Edward F. Lander, assistant vice president of GTE’s education and training division of HR, recognized huge opportunities as well as a real necessity to meld training and technology. “We had to find ways of doing things differently and more cheaply,” Lander explains. “All HR departments (staffing compensation and others) were downsized to reduce expenses. The same goal applied to the education and training division. We expected it to reduce costs and increase productivity value as well. And we knew from adult learning theory that trainees don’t really want the ‘schoolmarm’ teaching them anymore. They learn better by being addressed in their learning styles and experiencing the learning activity.”
In the past, GTE had used some computer-based training and paper-based training in self-paced programs. However, the majority of training still was delivered in the traditional lecture method. The decision to make HR less expensive and of more value necessitated out-of-the-box, breakthrough thinking in concepts and actions.
Therefore, Lander, having foreseen the need to use more technology and fewer instructors, initiated the “80/20 Rule” in 1989, directing his curriculum developer group (the staff that creates, writes and buys courses) that 20 percent of newly developed courses had to use alternative-delivery technologies, such as distance learning, interactive or linear video, computer-assisted programs and workbooks. As a result, GTE’s education and training met its goal, with 22 percent of new training being technology-based that year.
In 1991 GTE’s merger with Contel, another large telecommunications company (formerly based in Atlanta), prompted the necessity for many employees to learn new processes. “The training volume was so great, we just couldn’t have done it without alternative means,” Lander says. “And, it basically went off without a hitch.”
Again in 1993, HR’s education and training division faced a training challenge during a huge company reengineering effort in which the company changed eight of its major processes, such as billing, repair and customer contact. “This was probably one of the biggest reengineering efforts ever undertaken for any U.S. company,” Lander said. “Yet again, due to our alternative-learning techniques, the training was successful and was carried out without even causing a blip on the radar screen.”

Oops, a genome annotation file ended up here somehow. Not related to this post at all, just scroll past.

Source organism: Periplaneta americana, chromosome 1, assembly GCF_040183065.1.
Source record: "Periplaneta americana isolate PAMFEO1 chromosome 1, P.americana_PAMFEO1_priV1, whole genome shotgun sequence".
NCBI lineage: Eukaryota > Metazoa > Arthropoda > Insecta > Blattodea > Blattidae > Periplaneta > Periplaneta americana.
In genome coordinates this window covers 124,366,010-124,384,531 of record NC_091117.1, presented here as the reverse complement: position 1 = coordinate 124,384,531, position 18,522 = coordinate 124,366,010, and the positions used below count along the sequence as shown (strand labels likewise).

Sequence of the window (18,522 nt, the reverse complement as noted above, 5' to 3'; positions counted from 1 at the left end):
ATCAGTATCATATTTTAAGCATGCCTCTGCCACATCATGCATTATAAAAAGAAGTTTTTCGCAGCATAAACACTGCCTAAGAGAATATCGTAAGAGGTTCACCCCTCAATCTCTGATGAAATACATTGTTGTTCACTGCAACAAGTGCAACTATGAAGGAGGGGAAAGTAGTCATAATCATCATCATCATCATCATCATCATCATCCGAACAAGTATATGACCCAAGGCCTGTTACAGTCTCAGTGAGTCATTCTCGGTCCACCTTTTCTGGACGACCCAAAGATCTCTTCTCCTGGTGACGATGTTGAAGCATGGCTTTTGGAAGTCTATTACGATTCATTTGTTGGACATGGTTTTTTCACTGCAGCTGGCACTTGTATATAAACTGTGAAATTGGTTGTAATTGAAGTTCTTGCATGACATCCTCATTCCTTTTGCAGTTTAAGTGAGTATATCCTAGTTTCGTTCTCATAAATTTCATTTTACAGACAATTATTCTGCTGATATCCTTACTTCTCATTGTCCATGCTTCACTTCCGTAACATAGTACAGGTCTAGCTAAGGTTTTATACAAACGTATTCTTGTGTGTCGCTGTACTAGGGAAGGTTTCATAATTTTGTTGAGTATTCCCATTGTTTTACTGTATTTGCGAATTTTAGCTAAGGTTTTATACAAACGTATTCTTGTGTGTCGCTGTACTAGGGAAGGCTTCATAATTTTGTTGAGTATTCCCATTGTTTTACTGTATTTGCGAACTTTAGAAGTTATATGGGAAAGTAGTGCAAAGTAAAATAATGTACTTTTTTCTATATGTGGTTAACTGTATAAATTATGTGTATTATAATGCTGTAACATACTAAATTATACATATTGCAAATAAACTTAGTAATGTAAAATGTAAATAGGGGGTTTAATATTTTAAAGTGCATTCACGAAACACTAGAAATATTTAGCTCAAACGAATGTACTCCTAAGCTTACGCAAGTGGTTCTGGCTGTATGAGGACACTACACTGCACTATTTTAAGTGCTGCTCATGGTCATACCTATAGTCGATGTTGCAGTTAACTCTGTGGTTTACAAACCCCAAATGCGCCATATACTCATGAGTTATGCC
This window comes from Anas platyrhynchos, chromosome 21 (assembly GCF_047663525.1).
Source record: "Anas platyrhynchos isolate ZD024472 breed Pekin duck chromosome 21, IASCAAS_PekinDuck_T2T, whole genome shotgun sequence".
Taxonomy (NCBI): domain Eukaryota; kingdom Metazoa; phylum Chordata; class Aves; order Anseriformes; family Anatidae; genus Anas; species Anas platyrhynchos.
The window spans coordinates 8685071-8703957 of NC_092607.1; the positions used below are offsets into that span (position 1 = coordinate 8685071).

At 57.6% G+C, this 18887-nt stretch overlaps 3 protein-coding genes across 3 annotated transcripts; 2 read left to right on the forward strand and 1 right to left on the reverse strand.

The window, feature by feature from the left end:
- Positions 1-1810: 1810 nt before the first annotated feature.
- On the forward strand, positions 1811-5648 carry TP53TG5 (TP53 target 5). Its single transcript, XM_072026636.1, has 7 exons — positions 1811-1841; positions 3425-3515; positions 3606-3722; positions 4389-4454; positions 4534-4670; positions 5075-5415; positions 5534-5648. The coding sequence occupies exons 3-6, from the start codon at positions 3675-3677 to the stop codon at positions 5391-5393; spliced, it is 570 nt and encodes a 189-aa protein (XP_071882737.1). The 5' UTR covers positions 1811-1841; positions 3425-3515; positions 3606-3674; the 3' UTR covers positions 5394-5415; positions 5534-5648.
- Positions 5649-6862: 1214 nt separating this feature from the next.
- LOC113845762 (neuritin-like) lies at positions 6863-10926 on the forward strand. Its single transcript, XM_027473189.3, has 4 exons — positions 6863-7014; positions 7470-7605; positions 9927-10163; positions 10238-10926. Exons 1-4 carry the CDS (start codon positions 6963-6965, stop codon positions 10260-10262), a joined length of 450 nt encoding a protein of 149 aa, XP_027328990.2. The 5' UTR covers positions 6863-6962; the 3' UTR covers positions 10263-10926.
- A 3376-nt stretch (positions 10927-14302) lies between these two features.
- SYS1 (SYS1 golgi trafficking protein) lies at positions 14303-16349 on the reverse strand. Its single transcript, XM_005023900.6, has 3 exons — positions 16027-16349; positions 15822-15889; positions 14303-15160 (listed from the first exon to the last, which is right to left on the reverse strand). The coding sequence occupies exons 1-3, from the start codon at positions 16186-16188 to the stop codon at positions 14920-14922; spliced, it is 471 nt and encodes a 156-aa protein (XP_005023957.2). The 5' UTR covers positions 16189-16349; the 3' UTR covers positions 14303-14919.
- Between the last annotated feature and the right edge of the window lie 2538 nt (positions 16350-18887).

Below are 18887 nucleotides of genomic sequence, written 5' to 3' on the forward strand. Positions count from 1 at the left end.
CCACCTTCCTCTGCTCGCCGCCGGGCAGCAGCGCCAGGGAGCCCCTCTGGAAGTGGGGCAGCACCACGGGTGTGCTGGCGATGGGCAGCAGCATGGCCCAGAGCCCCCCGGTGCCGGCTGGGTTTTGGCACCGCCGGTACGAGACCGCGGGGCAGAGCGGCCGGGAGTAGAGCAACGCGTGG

Lander since has kept lowering the curriculum development limbo bar for instructor-led training and currently has the “50/50 Rule” for a ratio of at least 50 percent of new training being developed to use a technology-based training approach.
Achieving “Mission Impossible.”
In early 1996, the education and training division took on a challenge that again would test its technological capabilities. HR set out to provide training to more than 25,000 employees on the company’s new mainframe computer order-entry/activation system by mid-1997. Just like the “Mission Impossible” force, the department’s personnel accepted the mission that gave them the opportunity to use the creative high-tech solutions they already were testing.
The new national order collection vehicle (NOCV) order-entry system that replaced multiple order-entry, previously in place across the nation, presented an immense challenge for the education and training unit. Employees requiring training would include everyone who entered a business or residence, or acted upon a long-distance connection order/request for service. It also would include everyone who touched or was affected by an order for service (installers, maintenance technicians and engineers).